Desperation is not referable. When people demonstrate certain behaviors as part of their networking efforts, it’s a tell-tale sign of desperation. Here are four types of behaviors that desperate networkers exhibit:
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This is probably the most common form of desperation that I’ve seen over the years. The Card Dealer is a person that darts around the room passing out cards like they’re at a poker table. They don’t spend time really getting to know anyone (unless they think they can get something from them). To the Card Dealer, networking is mostly a numbers game. The more people they can pass their cards to – the better they’re doing (or so they think). Card Dealers tend to have a network that is a mile wide but an inch deep because they don’t spend time building relationships. It never works in the long-run and they just look inexperienced, frazzled, and yes – desperate.
Here’s the guy that thinks the closer he gets when he’s talking to you, the more you’ll be interested in what he’s saying. Nope. Not true. In fact, it has the opposite effect (especially if his breath has the aroma of a smelly camel). So, what’s the right distance to stand from someone without getting into their personal space? The answer to this question varies based on the cultural standards of the country you are in. In North America, it’s fairly common to have conversations at roughly “arm’s length” for people that you meet at a networking event. From my experience that distance is definitely less in some countries around the world. What’s also interesting is the issue of gender and personal space or “proxemics.” According to a “Journal of Psychology” study, “male-male pairs tend to interact at greater personal distances, whereas female-female pairs tend to interact closer.”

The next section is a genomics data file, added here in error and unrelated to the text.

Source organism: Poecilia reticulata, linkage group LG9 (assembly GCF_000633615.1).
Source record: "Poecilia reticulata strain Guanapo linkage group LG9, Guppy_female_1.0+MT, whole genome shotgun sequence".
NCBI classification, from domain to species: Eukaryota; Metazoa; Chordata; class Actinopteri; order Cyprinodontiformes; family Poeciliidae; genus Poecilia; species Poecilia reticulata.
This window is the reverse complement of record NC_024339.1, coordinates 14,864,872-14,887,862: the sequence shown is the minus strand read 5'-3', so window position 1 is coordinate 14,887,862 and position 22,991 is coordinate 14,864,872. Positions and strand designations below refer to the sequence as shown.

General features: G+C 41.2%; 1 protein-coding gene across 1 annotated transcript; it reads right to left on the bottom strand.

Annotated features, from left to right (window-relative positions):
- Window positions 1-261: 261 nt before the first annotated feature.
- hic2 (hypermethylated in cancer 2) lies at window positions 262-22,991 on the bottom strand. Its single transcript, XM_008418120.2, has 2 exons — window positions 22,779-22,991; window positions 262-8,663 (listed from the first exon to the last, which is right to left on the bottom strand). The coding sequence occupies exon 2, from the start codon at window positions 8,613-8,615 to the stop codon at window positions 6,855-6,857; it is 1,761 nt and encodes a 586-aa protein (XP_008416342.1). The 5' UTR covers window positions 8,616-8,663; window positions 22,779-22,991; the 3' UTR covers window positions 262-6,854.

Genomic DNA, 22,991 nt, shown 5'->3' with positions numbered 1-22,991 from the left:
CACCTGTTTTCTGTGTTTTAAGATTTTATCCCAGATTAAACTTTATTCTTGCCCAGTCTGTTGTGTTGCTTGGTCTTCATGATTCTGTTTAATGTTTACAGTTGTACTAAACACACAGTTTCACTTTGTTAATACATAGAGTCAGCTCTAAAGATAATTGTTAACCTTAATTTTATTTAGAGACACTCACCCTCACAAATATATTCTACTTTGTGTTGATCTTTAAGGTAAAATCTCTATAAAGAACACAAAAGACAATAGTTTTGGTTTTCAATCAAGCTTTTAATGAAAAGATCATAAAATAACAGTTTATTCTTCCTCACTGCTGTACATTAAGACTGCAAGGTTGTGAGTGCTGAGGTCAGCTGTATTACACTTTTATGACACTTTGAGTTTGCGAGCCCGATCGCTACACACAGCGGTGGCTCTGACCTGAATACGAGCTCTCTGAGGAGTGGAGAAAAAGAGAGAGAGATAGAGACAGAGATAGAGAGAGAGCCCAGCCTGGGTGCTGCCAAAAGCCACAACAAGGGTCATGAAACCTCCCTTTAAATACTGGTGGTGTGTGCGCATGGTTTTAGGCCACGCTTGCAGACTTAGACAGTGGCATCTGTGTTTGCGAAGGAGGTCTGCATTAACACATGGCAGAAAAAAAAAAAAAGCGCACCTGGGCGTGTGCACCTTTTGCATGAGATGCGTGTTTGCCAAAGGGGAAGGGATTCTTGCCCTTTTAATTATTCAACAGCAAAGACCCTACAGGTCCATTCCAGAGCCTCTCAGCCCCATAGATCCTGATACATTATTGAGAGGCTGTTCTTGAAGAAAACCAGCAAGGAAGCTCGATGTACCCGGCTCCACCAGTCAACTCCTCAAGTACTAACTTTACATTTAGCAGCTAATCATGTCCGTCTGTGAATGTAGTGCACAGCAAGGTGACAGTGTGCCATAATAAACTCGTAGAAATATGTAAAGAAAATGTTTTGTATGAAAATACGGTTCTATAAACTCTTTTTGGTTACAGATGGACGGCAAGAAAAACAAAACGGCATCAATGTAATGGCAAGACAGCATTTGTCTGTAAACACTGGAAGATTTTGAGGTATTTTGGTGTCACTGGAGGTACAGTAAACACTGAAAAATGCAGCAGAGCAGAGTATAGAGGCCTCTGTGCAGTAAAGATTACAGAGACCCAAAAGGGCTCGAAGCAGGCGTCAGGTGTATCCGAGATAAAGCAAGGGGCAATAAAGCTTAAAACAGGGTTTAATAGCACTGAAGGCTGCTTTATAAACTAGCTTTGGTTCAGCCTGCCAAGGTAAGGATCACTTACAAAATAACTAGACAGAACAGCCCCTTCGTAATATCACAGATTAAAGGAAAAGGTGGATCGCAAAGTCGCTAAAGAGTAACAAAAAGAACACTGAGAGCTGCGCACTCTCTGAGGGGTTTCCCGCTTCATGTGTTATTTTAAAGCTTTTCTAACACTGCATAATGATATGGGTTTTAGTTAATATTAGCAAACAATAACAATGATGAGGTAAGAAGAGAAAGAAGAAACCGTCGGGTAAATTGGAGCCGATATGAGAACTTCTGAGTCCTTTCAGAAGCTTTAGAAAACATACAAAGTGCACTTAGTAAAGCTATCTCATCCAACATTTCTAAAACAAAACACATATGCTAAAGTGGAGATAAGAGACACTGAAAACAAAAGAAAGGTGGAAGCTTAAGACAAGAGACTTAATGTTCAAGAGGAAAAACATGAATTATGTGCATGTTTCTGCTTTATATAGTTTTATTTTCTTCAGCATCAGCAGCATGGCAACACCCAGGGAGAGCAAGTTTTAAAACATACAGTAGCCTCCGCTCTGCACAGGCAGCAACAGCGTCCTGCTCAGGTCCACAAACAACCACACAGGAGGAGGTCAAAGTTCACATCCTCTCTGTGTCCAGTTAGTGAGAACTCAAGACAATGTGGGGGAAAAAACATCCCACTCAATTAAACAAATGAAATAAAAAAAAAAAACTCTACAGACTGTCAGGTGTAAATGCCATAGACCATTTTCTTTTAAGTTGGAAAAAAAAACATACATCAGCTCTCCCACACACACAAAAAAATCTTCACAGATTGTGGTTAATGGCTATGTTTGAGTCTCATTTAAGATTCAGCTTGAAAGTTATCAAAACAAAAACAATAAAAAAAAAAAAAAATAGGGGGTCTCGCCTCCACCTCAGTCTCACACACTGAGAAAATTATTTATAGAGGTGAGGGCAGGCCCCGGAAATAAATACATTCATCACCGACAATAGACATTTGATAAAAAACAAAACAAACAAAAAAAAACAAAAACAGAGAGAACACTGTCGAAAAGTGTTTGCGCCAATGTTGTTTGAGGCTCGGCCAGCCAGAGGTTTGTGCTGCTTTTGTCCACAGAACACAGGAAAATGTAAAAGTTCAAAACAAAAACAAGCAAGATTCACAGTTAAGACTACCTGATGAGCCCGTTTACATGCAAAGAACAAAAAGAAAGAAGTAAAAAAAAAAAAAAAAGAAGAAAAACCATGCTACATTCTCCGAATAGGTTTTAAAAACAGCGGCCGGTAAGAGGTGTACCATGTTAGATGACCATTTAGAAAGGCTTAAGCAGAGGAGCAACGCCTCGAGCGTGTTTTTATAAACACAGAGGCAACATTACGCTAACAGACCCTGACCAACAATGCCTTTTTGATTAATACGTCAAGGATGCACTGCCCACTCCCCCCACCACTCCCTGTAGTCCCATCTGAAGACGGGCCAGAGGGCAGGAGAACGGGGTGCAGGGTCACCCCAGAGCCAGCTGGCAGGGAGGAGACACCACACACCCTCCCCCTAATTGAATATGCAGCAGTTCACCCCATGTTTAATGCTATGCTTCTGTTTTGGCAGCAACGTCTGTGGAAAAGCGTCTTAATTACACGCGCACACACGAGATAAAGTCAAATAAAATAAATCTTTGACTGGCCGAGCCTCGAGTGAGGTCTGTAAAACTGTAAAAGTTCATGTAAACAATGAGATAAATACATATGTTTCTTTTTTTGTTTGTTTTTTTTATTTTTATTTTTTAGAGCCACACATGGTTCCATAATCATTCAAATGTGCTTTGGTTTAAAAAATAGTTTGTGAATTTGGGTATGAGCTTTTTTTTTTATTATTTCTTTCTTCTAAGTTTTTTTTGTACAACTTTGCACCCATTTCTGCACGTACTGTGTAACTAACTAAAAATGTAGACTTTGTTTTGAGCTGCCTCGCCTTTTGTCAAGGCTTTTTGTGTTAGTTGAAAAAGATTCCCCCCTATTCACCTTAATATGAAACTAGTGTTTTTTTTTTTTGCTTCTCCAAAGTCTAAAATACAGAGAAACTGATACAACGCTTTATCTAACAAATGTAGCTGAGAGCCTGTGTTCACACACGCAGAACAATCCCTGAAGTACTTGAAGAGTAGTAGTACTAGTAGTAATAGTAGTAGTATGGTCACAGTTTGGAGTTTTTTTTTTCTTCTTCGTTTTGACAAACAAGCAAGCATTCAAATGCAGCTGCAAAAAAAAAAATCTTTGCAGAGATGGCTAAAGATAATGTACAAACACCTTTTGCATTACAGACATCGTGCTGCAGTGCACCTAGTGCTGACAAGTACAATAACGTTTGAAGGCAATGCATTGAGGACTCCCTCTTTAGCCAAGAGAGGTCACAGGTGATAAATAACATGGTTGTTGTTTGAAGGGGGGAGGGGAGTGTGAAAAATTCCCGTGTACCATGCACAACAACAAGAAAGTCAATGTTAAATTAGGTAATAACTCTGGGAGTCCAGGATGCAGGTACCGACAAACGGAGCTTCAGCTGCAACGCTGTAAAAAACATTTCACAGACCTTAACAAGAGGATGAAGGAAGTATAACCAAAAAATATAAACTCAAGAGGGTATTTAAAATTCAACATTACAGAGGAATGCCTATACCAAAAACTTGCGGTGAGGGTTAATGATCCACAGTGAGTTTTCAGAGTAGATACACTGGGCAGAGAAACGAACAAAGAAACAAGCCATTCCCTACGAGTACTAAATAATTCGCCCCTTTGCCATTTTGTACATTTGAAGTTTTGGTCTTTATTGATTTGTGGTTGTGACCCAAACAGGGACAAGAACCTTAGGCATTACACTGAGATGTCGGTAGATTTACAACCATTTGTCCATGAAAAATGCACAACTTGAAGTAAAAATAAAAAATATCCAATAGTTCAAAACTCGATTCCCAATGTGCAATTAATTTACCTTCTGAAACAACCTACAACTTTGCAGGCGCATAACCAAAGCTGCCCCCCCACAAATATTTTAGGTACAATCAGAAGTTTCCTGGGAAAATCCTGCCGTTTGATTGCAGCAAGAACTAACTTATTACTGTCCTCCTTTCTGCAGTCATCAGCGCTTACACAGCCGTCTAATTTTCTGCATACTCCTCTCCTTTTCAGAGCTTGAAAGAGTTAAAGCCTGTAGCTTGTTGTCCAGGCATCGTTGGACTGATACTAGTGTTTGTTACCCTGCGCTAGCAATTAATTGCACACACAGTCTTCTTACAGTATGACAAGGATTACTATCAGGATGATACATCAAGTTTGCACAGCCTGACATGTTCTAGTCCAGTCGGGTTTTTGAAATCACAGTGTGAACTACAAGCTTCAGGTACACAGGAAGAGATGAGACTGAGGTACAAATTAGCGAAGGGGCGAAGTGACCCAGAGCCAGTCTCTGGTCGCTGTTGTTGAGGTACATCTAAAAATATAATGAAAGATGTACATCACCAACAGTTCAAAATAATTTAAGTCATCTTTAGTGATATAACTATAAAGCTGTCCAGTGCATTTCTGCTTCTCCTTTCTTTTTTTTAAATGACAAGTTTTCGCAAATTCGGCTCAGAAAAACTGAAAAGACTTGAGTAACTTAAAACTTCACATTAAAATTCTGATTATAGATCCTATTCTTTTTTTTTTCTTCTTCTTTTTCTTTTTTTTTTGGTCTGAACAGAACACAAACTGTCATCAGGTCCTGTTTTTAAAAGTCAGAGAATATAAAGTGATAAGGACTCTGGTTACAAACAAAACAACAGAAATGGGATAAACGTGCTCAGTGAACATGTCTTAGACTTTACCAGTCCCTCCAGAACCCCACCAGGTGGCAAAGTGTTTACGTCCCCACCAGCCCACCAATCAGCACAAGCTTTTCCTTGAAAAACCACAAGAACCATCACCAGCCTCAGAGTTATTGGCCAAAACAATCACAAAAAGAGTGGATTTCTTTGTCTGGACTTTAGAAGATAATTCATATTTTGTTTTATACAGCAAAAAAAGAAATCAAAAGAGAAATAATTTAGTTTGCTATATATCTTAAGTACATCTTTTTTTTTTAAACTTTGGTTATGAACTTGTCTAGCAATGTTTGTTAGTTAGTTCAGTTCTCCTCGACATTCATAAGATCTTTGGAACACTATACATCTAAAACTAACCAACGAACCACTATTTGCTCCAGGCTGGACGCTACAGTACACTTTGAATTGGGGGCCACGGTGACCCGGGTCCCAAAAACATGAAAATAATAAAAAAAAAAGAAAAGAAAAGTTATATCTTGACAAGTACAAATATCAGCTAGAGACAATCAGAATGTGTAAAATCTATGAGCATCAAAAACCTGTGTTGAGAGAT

This is the person who confuses networking with direct selling. They meet you and immediately go into sales mode. They want you to do business with them without asking questions about you, your business, your interests, or your needs first. To this person, everyone is a target and every target is a dollar sign. These people are the reason why many individuals don’t like to go to networking events. They go to meetings and feel slimmed by people soliciting them for business. They leave the meeting and run home to get a shower.
Follow-up with the people you meet at a networking event is important. But be a professional – not a stalker. The New Best Friend is the over-eager seller who after you meet at a networking event – calls you, emails you, social media messages you, and tries to become your New Best Friend in the space of just a few days. Generally, they’re not actually trying to help you – they simply want to sell something to you. Granted, they may want to sell something to you because in their mind – it’s only to “help you,” but it’s never really about you. It’s about what they want from you. Desperation seeps from their pores. I’ve experienced this many times over my career. The one that stands out the most in my mind happened a couple years ago. I met a young man (late 20’s) at a networking event and he went right into “New Best Friend” mode – calling several times, emailing every day, messaging me on Facebook etc. But when he wrote me and said that he thought of himself like my son (yes, seriously – he said that) and he needed my help in his business venture – I had to pull the plug. I tried to pull it gently by talking about the importance of establishing credibility before pitching something and that the process of developing credibility takes time. Curiously, my “new son” abandoned me.
Desperation is not referable. Remember these behaviors when you go to networking events and whatever you do – don’t demonstrate these behaviors yourself. Remember that networking is more about farming, than it is about hunting.
Over the years I’ve recognized that there are some people who are positive and supportive individuals that I really want to be around. They are solutions focused relating to most problems and are almost always willing to talk through challenges with a positive end in mind. These people are engines. They help me be my best self and they motivate me to drive forward.